Games People Play

The Four Thing LP (FEEDING TUBE RECORDS FTR 290) is a highly unusual art-record of songs created according to the rules of a complex game. Zach Phillips, the prolific New England musician and song-writer, is the main driving force behind this creation, credited with music, direction, and recording; to give the record its full title, it’s “Four Groups Of Four Songs With Words”, and the credited writers are Jeremy Daly (of Lou Breed), Quentin Moore (of Big French, Heat Wilson and Martyr Group), Hanna Novak, and Christine Schneider. They crafted the “libretto” to this avant-garde “opera”, which is sung by Becca Kauffman, Ben Russell, Sami Stevens and Colin White. These are new names to me, but I see Sami Stevens is also part of Tredici Bacci and has sung backup vocals for Gary Wilson, no less.

None of the songs on Four Thing have any titles, and are only identified by their timings. This is unusual, given the large amount of verbiage per square metre contained in these songs. It’s almost too much to follow. It’s a delicious jumble of tasty words, sung and delivered with precision and care by the four vocalists, with never a slurred line – but moving a shade too quickly for us to process. This decoding problem is compounded by the absence of a conventional song structure – no four beats to the bar, no verse-chorus form, no repetitions, or any of the other devices that a pop song writer would use to hammer the point into our heads. Instead, it’s more like a stream of consciousness. Further twists follow. If these songs are stories with characters, it’s very hard to tell who is speaking (or thinking) at any given time; men and women may trade dialogue back and forth, but in this post-modern schema there is little clarity as to the tale, or its meaning. While some of the lines resemble mysterious modernist poetry, while other lines are packed with American slang, and four-letter words pop out in unexpected places. Something of a tension between high-brow and low-brow which we don’t encounter much in modern composition, save for the work of Harry Partch, which this record did make me think of more than once.

It would be one thing for four vocalists to recite these texts like fractured poetry, but to add to our entertainment and wonder it is expressed in song form, and Zach Phillips has put much effort in creating these compacted, non-linear gems of anti-pop music, exhibiting those skills of his we love so much. The voices are the main element, but each song is accompanied by a guitar (sometimes a banjo) played with the effortless grace of a Kenny Burrell, and many tunes occupy a nether world between jazz, pop, country and western and soul music. If it weren’t for the clipped and mannered delivery of the vocals, we could almost be hearing a schematic post-punk rendition of the Halls and Oates catalogue.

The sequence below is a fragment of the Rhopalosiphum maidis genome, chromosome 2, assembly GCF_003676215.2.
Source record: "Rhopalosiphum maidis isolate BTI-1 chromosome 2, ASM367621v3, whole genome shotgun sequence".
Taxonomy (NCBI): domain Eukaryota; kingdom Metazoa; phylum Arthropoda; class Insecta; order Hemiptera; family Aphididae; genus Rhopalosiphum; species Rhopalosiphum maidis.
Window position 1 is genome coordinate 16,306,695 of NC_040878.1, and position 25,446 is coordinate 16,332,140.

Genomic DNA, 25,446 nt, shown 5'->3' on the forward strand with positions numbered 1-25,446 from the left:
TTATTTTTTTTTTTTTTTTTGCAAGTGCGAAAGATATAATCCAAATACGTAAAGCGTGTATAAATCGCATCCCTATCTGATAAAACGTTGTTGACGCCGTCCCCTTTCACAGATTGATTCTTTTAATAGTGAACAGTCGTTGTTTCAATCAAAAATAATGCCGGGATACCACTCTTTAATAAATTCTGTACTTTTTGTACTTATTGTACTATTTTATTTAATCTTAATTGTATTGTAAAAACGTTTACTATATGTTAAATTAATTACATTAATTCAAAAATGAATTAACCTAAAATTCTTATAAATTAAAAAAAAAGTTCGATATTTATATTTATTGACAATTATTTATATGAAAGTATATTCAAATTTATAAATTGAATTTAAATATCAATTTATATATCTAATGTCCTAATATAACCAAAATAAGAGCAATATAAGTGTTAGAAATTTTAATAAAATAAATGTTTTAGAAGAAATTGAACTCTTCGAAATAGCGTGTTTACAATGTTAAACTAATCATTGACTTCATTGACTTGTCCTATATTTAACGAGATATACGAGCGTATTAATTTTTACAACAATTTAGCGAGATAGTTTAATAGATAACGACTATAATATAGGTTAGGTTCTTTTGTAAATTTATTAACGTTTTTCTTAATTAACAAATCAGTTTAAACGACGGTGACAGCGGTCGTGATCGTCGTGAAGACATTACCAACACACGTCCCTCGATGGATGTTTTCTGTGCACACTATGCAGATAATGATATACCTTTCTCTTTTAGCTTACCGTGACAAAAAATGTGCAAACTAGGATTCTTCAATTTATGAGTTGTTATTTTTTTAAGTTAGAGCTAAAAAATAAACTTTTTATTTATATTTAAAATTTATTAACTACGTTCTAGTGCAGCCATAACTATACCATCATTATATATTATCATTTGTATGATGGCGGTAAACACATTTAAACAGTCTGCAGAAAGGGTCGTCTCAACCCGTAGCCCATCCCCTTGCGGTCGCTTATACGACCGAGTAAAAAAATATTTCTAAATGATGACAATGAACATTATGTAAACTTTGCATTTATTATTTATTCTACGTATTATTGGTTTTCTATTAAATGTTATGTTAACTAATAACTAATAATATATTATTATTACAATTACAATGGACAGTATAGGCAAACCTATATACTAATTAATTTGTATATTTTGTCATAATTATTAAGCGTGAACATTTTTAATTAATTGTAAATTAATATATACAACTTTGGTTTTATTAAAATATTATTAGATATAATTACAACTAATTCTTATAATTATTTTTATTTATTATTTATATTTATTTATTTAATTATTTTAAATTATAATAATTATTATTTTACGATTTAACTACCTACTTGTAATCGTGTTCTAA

Many of the above traits we have previously discerned in the songs of Zach Phillips, and also in the music of Chris Weisman, a friend and collaborator who provided the press notes for this release. Even these notes are unconventional, with Weisman clutching at phrases such as “some unholy chug of gem crashes in the popping by below” in his attempt to describe the process behind this record. He seems to liken it to a computer program. As indicated above, the composition process is based on a game called Four Thing, whose rules are printed on the back cover. I won’t attempt to summarise it, but it’s a highly cerebral memory game or guessing game, one with as many forking paths as a Borges story. Success in this game clearly depends on the players being quite good friends and also of a very intellectual bent. I can see how it would ruin more marriages than the post-mortem after a bad game of bridge, if not handled carefully.

Quentin Moore and Zach Phillips devised this game. It’s not clear to me how we get from this game to the record in question, but I think I can see how the game represents an attempt to lose creative control, to free the artistic mind to go places it normally wouldn’t. I would liken it to a surrealist game, but on the face of it there appears to be no interest in probing the subconscious mind, regardless of how dream-like and uncanny the finished work may be. At this point I’m reminded of the works of Alessandro Bosetti, another gifted conceptualist who is likewise preoccupied with words, and who sets up similar game-like structures for his compositions. A very impressive tour de force. From 18th October 2016.

7th June update: Zach Phillips writes to inform us that “Sarah Smith and Quentin Moore and I devised the game — in that order ! I contributed the least to the invention of the game . would be cool to include Sarah if you don’t mind . thank ye !”

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